400,000 people in SW travel over 40 miles for dental care

A leading charity has expressed deep concerns over access to oral healthcare in the South West, as new research reveals an estimated 432,000 people living across the region are facing a 40-mile round-trip to be seen by a dentist.

An investigation by the Oral Health Foundation also shows more than one in four (27%) live further than ten miles away from their current dental practice, higher than anywhere else in the UK, raising severe concerns about access for those in rural areas, the elderly and those who suffer with mobility difficulties.1

The oral health charity is now urging the government to urgently address issues such as geographical isolation, the growing elderly population, lack of adequate transport and provider shortages.

Dr Nigel Carter OBE, CEO of the Oral Health Foundation, believes the continual cuts made to dentistry have created greater barriers and inequalities and is urging the government to make a commitment to prioritise the basic health needs of these marginalised groups.

Dr Carter says: “Access to adequate oral healthcare continues to be a persistent issue across areas such as the South West.  With fewer dental health professionals in rural areas, people in these areas are having to travel further to obtain a relatively simple dental check-up.

“Even up to a few years ago we had oral health promotional (OHP) teams dotted across the country who would go out and visit such communities and provide dental care to a range of groups who would otherwise have found it difficult to access care.

“Unfortunately, we have now seen the budgets of OHP teams cut by as much as 100%, leaving many to fend for themselves and look for alternatives.  As these alternatives are not always practical or even possible, it sadly leaves many simply going without.”

In other concerns about the growing distance needed to travel for dental care, more than six million people living in the UK have mobility impairments while by 2043 it is estimated that one in four (25%) will be aged 65 or older.2

Professor Liz Kay, Foundation Dean at Peninsula Dental School in Plymouth, says as these groups have specific oral health needs, regular access to dental care becomes even more critical.

Professor Kay says: “We cannot afford for the needs of people with disabilities and the elderly to be ignored any longer.  It is also important to remember these groups experience greater difficulties with self-care at home, as decreased mobility of the hands or arms, even eyesight, can lead to ineffective brushing and increased risk of dental disease.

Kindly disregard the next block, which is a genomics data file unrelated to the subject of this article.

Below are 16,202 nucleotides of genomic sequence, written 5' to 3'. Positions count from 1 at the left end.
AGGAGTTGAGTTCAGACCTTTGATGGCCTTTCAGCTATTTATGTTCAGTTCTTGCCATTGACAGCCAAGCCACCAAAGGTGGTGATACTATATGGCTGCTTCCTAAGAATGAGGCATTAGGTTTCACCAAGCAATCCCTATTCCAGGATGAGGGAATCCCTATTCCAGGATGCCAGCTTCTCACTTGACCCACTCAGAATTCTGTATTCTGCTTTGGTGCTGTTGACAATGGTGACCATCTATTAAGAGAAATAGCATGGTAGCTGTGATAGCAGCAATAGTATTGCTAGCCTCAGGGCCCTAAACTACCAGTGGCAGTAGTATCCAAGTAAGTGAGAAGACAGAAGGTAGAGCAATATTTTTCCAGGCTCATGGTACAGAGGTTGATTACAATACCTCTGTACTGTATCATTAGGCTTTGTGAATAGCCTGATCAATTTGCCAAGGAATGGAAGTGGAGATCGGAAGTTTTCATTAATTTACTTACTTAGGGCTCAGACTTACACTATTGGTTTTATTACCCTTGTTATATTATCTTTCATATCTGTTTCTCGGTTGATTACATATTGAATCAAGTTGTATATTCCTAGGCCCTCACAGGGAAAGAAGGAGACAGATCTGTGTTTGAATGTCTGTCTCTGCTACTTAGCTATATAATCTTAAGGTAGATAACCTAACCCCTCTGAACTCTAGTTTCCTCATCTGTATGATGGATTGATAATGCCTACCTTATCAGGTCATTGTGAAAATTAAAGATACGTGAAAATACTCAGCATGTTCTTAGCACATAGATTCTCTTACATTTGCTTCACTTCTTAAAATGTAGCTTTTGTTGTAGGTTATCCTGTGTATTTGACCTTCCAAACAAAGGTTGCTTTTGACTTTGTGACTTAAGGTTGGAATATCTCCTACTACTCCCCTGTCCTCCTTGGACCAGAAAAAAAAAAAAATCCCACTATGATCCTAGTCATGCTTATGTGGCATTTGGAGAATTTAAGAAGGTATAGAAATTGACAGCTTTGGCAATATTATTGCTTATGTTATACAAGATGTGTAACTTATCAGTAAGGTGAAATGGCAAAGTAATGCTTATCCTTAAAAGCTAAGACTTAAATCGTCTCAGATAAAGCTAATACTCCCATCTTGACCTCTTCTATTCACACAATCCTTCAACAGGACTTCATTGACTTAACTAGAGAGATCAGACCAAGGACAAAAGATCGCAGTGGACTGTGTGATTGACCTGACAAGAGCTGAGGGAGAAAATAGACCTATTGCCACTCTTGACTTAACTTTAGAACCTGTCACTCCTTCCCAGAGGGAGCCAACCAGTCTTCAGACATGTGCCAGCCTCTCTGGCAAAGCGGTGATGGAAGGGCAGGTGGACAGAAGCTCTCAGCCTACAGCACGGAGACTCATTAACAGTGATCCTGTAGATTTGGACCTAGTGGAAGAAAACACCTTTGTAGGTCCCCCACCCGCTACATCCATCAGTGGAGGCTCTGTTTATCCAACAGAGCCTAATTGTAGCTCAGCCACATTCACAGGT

“Older people will also find their gums may recede and the teeth may become more sensitive.  Others who take regular medication which makes their mouth dry, which is a problem because saliva is important in helping to protect the teeth against decay.

“A commitment must be made to redeploy OHP teams into communities in rural areas across the UK so these groups are able to access the provisions they need – oral health is as much about retaining a person’s dignity as it is a requirement of good health.”

An estimated one in five Brits aged 17 or older do not hold a driving licence, equating to around 13.5m people who could become dependent on family, friends or public transport to access care.3

With family and friends having their own lives to live and public transport often more sporadic in rural communities, it leaves residents, particularly those on lower incomes, with difficulties in traveling to a dentist.

Dr Carter adds: “The distance people have to travel to for a check-up is a factor which could deter many people, but the growing costs associated with dental care, which are increasing above inflation, certainly do not help.

“We are essentially seeing a tax on NHS dentistry and it’s an extremely unfair situation for many people across the county.”

The charity’s research is as part of National Smile Month, a campaign to engage and educate more people about the importance of a healthy mouth.

National Smile Month, is sponsored by Oral-B and takes place between 15 May and 15 June. The charity campaign will see thousands of dental and health professionals go out into local communities across the country in a bid to improve brushing habits, education around diet and the dangers of added sugars, and the importance of regular dental visits.

The charity campaign is also being supported by some of the nation’s best-known brands and retailers including Wrigley’s Extra, POLO® Sugar Free, Philips and Regenerate.